kubeadm alpha phase certs etcd-healthcheck-client --config=/tmp/${HOST1}/kubeadmcfg.yaml
# Move the generated certs out of the generated directory
find /etc/kubernetes/pki/etcd -not -name ca.crt -not -name ca.key -type f -exec mv {} /tmp/${HOST1}/certs \;
cp /etc/kubernetes/pki/etcd/ca.crt /tmp/${HOST1}/certs

kubeadm alpha phase certs etcd-server --config=/tmp/${HOST0}/kubeadmcfg.yaml
kubeadm alpha phase certs etcd-peer --config=/tmp/${HOST0}/kubeadmcfg.yaml
kubeadm alpha phase certs etcd-healthcheck-client --config=/tmp/${HOST0}/kubeadmcfg.yaml
# No need to move the certs because they are for HOST0

Copy certs and configs to other hosts

Copy the certs and configs in each tmp directory to the respective hosts and put the certs owned by root:root in /etc/kubernetes/pki/etcd/.

The steps to get these files on $HOST1 might look like this if you can ssh between hosts:

root@HOST0 $ scp -i /home/ubuntu/.ssh/id_rsa -r /tmp/${HOST1}/* ubuntu@${HOST1}:/home/ubuntu
root@HOST0 $ ssh -i /home/ubuntu/.ssh/id_rsa ubuntu@${HOST1}
ubuntu@HOST1 $ sudo -s
root@HOST1 $ chown -R root:root certs
root@HOST1 $ mv certs/* /etc/kubernetes/pki/etcd/
# Repeat for HOST2

List of all generated certs

This is a list of all the files you have generated and where on which host they should live.

Host 0

  1. /etc/kubernetes/pki/etcd/ca.crt
  2. /etc/kubernetes/pki/etcd/ca.key
  3. /etc/kubernetes/pki/etcd/server.crt
  4. /etc/kubernetes/pki/etcd/server.key
  5. /etc/kubernetes/pki/etcd/peer.crt
  6. /etc/kubernetes/pki/etcd/peer.key
  7. /etc/kubernetes/pki/etcd/healthcheck-client.crt
  8. /etc/kubernetes/pki/etcd/healthcheck-client.key
  9. /tmp/${HOST0}/kubeadmcfg.yaml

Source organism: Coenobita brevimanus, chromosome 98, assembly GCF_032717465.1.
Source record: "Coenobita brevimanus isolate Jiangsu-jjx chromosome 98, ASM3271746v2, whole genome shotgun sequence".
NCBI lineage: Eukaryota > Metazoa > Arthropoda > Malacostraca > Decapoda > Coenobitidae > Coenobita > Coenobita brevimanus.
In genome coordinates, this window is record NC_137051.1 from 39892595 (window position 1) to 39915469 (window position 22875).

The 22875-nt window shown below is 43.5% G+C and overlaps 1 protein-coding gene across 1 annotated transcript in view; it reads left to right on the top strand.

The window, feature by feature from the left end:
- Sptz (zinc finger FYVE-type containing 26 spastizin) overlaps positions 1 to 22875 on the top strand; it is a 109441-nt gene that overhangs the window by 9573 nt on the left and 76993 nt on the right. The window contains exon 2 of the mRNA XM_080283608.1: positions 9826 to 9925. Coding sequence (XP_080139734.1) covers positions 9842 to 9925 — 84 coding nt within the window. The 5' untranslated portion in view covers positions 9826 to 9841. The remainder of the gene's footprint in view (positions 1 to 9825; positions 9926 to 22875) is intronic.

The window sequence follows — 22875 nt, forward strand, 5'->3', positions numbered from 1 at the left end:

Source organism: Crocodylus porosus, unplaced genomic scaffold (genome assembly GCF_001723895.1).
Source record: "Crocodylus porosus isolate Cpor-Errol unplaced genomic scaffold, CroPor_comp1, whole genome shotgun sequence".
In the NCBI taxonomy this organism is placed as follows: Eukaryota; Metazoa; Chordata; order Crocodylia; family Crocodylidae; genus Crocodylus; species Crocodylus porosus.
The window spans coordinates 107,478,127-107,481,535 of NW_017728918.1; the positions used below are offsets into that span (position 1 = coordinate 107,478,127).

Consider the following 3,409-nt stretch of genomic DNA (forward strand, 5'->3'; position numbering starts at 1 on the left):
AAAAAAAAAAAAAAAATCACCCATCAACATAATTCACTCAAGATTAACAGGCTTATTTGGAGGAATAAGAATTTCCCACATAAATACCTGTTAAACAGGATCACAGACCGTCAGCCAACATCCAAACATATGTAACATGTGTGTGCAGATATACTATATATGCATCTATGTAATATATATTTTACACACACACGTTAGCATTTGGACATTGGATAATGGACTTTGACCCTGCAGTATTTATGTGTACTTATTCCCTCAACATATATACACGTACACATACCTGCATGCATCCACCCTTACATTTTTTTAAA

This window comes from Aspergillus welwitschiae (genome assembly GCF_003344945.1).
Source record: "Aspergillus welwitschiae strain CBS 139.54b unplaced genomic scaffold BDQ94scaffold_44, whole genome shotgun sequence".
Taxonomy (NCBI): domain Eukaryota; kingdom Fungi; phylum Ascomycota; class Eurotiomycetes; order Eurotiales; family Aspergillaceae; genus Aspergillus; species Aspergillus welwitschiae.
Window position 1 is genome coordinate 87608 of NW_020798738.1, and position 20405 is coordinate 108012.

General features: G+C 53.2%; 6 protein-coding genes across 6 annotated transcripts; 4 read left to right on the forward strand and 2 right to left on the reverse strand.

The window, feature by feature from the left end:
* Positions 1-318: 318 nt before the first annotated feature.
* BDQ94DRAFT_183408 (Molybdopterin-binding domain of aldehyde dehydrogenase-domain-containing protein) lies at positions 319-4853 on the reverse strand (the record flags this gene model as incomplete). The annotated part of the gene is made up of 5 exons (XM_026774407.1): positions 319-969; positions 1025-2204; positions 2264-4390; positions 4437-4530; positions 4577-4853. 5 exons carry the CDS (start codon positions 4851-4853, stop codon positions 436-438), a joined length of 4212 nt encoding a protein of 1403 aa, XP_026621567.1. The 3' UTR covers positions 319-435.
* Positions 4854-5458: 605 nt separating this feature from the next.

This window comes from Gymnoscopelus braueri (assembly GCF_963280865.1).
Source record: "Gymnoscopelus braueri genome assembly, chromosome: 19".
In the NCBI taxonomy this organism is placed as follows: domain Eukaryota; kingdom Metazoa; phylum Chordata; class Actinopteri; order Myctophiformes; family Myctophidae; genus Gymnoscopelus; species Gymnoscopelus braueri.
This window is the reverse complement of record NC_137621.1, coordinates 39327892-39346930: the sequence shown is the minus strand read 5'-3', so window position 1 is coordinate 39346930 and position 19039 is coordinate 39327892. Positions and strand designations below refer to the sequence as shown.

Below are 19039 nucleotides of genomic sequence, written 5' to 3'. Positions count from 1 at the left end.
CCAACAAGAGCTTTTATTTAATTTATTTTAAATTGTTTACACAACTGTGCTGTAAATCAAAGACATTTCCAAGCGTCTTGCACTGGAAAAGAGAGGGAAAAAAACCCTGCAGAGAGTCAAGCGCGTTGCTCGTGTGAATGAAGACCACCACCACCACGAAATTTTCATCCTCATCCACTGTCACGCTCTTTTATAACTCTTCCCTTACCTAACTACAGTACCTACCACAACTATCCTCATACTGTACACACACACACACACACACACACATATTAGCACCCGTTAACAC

Host 1

  1. /etc/kubernetes/pki/etcd/ca.crt
  2. /etc/kubernetes/pki/etcd/server.crt
  3. /etc/kubernetes/pki/etcd/server.key
  4. /etc/kubernetes/pki/etcd/peer.crt
  5. /etc/kubernetes/pki/etcd/peer.key
  6. /etc/kubernetes/pki/etcd/healthcheck-client.crt
  7. /etc/kubernetes/pki/etcd/healthcheck-client.key
  8. /home/ubuntu/kubeadmcfg.yaml

Host 2

  1. /etc/kubernetes/pki/etcd/ca.crt
  2. /etc/kubernetes/pki/etcd/server.crt
  3. /etc/kubernetes/pki/etcd/server.key
  4. /etc/kubernetes/pki/etcd/peer.crt
  5. /etc/kubernetes/pki/etcd/peer.key
  6. /etc/kubernetes/pki/etcd/healthcheck-client.crt
  7. /etc/kubernetes/pki/etcd/healthcheck-client.key
  8. /home/ubuntu/kubeadmcfg.yaml

Manifests

Now that the certs and configs are in place we can create the manifest. On each host run the kubeadm command to generate a static manifest for etcd.

root@HOST0 $ kubeadm alpha phase etcd local --config=/tmp/${HOST0}/kubeadmcfg.yaml
root@HOST1 $ kubeadm alpha phase etcd local --config=/home/ubuntu/kubeadmcfg.yaml
root@HOST2 $ kubeadm alpha phase etcd local --config=/home/ubuntu/kubeadmcfg.yaml

Optional: Check the cluster health

docker run --rm -it --net host -v /etc/kubernetes:/etc/kubernetes quay.io/coreos/etcd:v3.2.14 etcdctl --cert-file /etc/kubernetes/pki/etcd/peer.crt --key-file /etc/kubernetes/pki/etcd/peer.key --ca-file /etc/kubernetes/pki/etcd/ca.crt --endpoints https://${HOST0}:2379 cluster-health
...
cluster is healthy

What's next

Once your have a working 3 member etcd cluster, you can continue setting up an HA control plane using kubeadm.